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Short Communication - (2017) Volume 2, Issue 2

Women, Boxing & Prejudice, the Facts

Michael R. Graham1*, Yaodong Gu1 and Julien S. Baker2

1Department of Research Academy Grand Health, Ningbo University, Zhejiang, P.R China

2Department of Physiology Research Laboratory, School of Science and Sport, University of West of Scotland, Hamilton, Scotland

*Corresponding Author:

Michael R. Graham
Department of Research Academy Grand Health
Ningbo University, Zhejiang, P.R China
E-mail: drmirograham@icloud.com

Received date: April 27, 2017; Accepted date: May 13, 2017; Published date: May 17, 2017

Citation: Graham MR, Gu Y, Baker JS (2017) Women, Boxing & Prejudice, the Fact. Dual Diagn Open Acc 1:31. Doi: 10.21767/2472-5048.100031

Copyright: © 2017 Graham MR, et al. This is an open-access article distributed under the terms of the Creative Commons Attribution License, which permits unrestricted use, distribution, and reproduction in any medium, provided the original author and source are credited.

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Short Report

Colossal changes have occurred within women’s combat sports in the last two decades, which have challenged society’s perception of women in boxing and mixed martial arts (MMA) [1,2].

Very little research has been produced on either the physiological effects on women or on their position in society by their inclusion in boxing. However, press publications promoting women’s participation in the boxing world, has been very positive.

Following the London 2012 Olympics, female participation in boxing increased dramatically compared to males, in the UK. The Commonwealth Games in 2014 also had a positive effect on participation for both men and women. Not unusually following such events, the male participants decreased and fell to levels just above how they were pre-Commonwealth games [3]. However, surprisingly, female participation increased.

This suggested that opportunities for women in the boxing world may be improving, compared to previous years.

Nonetheless the number of males involved in boxing, still outweighs the number of females. The suggestion is that there are still gender related issues involved in combat sports.

Females in combat sport confront barriers and negative experiences as a consequence of their gender including; verbal and physical abuse, sexual harassment, lack of opportunity and lack of financial investment [4-6].

In Australia, Lafferty and McKay (2004) found that females were given less access to sparring opportunities and not taken seriously by coaches.

Comparable concerns were also present in a study in the USA by Paradis (2012) which also showed substantial levels of verbal abuse from male boxers.

The negative psychological implications these issues can have on women may also lead to a reduced retention rate of female boxers [7].

In sports such as boxing and MMA, these disputes arise because they do not fit in with the traditional expectations of femininity [8].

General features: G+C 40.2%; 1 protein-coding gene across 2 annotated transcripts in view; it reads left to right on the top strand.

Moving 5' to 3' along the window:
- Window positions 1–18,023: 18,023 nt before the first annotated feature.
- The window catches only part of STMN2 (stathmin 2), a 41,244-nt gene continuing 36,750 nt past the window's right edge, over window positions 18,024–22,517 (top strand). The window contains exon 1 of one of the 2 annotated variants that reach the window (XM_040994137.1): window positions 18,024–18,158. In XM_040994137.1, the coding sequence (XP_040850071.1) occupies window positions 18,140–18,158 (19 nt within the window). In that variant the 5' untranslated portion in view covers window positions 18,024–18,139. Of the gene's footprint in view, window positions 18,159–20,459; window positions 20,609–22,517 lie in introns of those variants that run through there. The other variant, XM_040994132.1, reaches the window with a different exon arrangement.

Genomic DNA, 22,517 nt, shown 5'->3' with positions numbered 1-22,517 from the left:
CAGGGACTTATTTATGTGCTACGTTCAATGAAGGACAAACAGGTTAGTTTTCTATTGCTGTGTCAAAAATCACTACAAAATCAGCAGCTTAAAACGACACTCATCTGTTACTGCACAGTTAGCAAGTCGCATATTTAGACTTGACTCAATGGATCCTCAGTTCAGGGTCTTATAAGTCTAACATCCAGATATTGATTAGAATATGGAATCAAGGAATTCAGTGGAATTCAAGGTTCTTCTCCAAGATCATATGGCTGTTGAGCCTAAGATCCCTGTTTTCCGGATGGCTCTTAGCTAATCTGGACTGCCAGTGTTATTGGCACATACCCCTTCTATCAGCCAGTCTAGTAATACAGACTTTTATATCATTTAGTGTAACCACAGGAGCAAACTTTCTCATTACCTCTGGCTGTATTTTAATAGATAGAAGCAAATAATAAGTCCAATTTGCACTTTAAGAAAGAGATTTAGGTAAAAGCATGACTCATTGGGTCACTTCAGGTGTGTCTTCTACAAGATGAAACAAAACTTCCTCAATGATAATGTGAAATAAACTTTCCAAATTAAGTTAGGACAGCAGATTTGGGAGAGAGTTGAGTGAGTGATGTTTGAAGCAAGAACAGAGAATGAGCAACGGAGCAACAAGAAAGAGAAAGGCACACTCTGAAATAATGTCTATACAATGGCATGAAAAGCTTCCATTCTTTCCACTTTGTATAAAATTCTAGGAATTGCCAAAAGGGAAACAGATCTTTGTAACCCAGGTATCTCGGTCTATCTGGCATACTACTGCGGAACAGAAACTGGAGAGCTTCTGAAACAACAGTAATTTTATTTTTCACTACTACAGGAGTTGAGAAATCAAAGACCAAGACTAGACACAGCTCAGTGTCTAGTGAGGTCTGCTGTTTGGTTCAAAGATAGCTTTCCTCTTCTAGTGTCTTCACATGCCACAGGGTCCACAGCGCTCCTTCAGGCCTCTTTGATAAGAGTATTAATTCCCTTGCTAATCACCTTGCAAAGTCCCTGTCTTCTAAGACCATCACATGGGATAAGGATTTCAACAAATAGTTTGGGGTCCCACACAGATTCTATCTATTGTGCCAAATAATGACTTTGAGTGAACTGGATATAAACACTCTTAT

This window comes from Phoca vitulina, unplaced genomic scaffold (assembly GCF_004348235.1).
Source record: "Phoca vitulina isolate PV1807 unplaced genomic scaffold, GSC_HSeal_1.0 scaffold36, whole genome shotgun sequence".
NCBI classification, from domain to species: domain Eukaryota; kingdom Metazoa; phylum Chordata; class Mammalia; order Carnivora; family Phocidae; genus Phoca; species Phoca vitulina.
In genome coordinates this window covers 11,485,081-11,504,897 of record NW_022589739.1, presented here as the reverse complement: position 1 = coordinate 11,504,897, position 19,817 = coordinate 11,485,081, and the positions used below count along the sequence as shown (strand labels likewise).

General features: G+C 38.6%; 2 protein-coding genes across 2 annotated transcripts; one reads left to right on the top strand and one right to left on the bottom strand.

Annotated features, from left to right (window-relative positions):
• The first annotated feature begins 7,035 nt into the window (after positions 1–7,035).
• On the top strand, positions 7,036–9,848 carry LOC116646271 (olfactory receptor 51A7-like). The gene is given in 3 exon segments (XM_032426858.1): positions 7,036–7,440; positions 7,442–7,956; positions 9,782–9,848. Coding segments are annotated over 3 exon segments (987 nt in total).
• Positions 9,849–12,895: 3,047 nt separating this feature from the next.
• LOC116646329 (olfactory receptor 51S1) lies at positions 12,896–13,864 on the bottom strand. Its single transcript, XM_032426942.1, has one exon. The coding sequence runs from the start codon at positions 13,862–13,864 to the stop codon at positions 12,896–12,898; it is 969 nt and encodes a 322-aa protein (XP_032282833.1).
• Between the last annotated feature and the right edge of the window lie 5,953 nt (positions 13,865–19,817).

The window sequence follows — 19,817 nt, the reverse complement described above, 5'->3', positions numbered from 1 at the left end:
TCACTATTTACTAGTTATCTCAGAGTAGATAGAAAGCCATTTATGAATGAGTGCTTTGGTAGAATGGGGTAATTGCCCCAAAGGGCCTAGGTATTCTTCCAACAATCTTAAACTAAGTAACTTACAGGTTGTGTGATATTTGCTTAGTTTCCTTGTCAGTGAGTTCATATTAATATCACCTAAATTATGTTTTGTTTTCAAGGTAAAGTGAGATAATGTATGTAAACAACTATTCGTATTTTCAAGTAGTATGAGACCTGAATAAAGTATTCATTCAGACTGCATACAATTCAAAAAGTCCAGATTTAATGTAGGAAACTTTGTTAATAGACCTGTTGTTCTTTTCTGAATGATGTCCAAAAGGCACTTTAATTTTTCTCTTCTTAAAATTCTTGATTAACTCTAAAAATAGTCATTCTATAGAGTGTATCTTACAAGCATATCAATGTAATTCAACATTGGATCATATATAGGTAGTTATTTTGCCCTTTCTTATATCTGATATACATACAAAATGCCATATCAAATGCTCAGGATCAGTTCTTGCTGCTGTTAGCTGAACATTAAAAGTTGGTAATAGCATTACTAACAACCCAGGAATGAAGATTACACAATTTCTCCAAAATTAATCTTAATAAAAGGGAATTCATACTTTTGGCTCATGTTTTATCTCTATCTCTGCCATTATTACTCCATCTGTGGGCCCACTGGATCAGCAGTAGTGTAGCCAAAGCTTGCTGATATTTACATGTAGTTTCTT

Women are expected to be beautiful, graceful, submissive, and elfin with negligible belligerent tendencies.

There are conflicting values in female boxing which reward the participants. Cultural femininity is challenged when customs are opposed.

Nicola Adams won gold at the 2012 Olympics, which had a progressive effect on challenging the dominance of males in boxing, but she received a series of negative criticisms on her appearance and legitimacy as a boxer [9].

Alfermann and Stambulova [10] have stressed, an athletic career depends on a subtle balance of resources and overcoming barriers.

Will current prejudices in boxing [11] continue to hinder the progress for females in boxing in the UK?

To prevent such pessimism, should not their rewards be the same as males, as in other sports, e.g., tennis?

It is critical that we assess the subjective and collective experiences of females who progress from amateur status to professional at an elite level, and the entire sporting atmosphere of boxing.

Ultimately, while the modern woman might utilise boxing to categorise a fundamental discontinuation from past eras, or a reinvention of herself, she might also use it to stage the violence and trauma of the era in which she lives, whilst still aware of its limits and vulnerabilities [12].


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  2. Woodward K (2014) Legacies of 2012: putting women’s boxing into discourse. Contemporary Social Science 9: 242-252.
  3. Brown A, Massey J, Porter C (2004) The Sports Development Impact of the 2002 Commonwealth Games: Post Games Report. UK Sport.
  4. Halbert C (1997) Tough Enough And Woman Enough: Stereotypes, discrimination, and impression management among women professional Boxers. Journal of Sport & Social Issues 21: 7-36.
  5. Lafferty Y, McKay J (2004) “Suffragettes in Satin Shorts”? Gender and Competitive Boxing. Qualitative Sociology 27: 249-276.
  6. Paradis E (2012) Boxers, briefs or Bras? Bodies, gender and change in the boxing gym. Body and Society 18: 82-109.
  7. Hurst RJ, Beesley D (2013) Perceived sexism, self-silencing, and psychological distress in college women. Sex Roles 68: 311-320.
  8. Connell R, Messerschmidt J (2005) Hegemonic Masculinity. Rethinking the concept Gender and Society 19: 229-247.
  9. https://www.catholicherald.co.uk/commentandblogs/2012/08/27/am-i-the-last-person-opposed-to-women-boxing/
  10. Alfermann D, Stambulova N (2007) Career transitions and career termination. In G. Tenenbaum and R. C. Eklund (Eds.), Handbook of sport psychology (3rd ed., pp. 712-736). New York, NY: Wiley.
  11. Fulton J (2011) ‘What’s your worth?’ The Development of Capital in British Boxing. European Journal for Sport and Society 8: 193-218.
  12. Gammel I (2015) Lacing Up the Gloves. Women, Boxing and Modernity. The Journal of the Social History Society. 9: 369-390.